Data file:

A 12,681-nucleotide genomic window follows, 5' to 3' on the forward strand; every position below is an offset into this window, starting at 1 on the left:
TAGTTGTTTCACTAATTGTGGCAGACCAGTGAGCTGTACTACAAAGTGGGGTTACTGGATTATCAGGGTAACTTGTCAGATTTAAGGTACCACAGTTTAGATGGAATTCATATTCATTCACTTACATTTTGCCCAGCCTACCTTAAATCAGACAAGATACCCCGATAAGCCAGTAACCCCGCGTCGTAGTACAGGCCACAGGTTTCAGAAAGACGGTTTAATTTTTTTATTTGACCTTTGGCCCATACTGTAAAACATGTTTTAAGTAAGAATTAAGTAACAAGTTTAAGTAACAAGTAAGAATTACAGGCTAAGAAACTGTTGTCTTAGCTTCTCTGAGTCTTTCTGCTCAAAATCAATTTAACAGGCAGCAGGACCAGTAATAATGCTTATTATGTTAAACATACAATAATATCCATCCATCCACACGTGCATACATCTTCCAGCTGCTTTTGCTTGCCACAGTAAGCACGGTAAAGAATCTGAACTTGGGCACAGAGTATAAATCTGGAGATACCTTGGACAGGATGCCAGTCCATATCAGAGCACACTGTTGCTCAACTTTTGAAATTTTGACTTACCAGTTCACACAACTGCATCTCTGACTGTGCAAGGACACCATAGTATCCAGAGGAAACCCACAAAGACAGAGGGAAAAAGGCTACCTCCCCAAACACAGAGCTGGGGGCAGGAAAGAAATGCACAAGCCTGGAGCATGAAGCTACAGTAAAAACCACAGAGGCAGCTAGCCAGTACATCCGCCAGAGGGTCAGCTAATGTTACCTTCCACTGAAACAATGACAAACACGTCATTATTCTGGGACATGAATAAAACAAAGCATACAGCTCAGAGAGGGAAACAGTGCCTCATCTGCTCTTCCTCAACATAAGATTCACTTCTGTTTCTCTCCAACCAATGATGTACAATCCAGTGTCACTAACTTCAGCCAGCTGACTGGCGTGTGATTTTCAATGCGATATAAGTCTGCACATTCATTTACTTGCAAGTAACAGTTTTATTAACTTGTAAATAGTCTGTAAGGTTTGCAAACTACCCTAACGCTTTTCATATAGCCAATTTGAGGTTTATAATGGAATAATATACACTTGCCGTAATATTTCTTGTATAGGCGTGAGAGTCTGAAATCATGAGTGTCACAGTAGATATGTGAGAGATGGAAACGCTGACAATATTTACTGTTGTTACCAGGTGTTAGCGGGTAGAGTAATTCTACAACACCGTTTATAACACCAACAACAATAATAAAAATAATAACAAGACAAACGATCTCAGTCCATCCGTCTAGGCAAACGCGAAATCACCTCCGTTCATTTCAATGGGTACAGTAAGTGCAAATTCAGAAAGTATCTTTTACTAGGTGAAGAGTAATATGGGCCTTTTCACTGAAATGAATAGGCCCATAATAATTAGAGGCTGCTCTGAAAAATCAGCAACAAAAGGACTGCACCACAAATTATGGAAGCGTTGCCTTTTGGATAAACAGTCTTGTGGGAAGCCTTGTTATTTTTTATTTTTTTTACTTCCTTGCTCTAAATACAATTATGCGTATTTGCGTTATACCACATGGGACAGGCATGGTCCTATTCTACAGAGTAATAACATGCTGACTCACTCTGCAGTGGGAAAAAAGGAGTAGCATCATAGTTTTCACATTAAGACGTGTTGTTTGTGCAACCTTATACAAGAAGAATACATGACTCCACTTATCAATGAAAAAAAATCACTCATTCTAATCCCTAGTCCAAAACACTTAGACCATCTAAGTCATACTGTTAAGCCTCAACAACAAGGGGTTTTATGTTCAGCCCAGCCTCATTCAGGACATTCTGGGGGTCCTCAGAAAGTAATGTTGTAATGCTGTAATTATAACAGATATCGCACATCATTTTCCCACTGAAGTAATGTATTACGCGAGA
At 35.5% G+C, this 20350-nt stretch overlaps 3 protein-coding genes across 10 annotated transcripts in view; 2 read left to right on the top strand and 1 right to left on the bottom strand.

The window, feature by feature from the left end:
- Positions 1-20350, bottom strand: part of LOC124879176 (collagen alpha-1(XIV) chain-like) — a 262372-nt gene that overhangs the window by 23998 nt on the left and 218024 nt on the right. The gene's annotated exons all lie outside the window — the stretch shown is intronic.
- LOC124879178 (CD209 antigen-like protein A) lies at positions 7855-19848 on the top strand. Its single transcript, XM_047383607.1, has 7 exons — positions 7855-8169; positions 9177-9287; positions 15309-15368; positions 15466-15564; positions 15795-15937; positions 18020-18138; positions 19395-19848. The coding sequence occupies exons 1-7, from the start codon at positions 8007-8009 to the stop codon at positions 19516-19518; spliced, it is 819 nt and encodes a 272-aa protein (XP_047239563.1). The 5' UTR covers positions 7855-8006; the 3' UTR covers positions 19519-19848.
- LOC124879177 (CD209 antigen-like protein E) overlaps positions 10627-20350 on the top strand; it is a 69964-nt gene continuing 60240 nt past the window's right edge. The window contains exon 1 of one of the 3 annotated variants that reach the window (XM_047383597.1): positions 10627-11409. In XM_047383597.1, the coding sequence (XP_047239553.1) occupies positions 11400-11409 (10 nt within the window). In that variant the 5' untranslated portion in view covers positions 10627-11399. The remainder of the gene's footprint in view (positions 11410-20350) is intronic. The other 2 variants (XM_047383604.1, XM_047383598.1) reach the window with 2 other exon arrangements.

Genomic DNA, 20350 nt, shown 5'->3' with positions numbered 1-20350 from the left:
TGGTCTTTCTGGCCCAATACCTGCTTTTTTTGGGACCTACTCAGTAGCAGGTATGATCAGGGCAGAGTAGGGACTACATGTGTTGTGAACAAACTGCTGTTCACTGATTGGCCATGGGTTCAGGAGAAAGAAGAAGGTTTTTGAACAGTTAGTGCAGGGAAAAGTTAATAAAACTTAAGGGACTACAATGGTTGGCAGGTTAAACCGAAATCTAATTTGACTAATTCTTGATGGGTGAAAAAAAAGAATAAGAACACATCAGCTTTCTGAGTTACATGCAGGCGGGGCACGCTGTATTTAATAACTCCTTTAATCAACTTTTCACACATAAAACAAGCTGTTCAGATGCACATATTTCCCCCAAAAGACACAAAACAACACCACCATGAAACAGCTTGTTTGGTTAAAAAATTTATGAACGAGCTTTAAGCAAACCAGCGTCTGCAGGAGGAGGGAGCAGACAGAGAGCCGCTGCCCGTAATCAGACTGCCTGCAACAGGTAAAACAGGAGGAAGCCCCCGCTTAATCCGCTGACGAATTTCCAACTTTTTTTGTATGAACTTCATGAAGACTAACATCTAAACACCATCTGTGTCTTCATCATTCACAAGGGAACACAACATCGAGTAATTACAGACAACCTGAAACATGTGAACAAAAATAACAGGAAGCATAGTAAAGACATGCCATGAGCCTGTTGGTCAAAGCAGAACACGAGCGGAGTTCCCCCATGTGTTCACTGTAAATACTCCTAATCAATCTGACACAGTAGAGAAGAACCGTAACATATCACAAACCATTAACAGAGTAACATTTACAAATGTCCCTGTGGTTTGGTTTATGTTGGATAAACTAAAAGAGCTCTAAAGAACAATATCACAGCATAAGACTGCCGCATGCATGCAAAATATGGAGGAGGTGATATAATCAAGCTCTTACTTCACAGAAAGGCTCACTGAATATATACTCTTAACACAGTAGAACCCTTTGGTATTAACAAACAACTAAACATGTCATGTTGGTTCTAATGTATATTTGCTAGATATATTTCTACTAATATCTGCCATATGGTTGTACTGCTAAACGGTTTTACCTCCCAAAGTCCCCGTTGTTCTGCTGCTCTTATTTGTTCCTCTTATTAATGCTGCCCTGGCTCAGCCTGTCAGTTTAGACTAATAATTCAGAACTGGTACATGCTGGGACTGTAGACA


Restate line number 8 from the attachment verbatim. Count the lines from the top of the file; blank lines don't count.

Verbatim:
Genomic DNA, 20350 nt, shown 5'->3' with positions numbered 1-20350 from the left: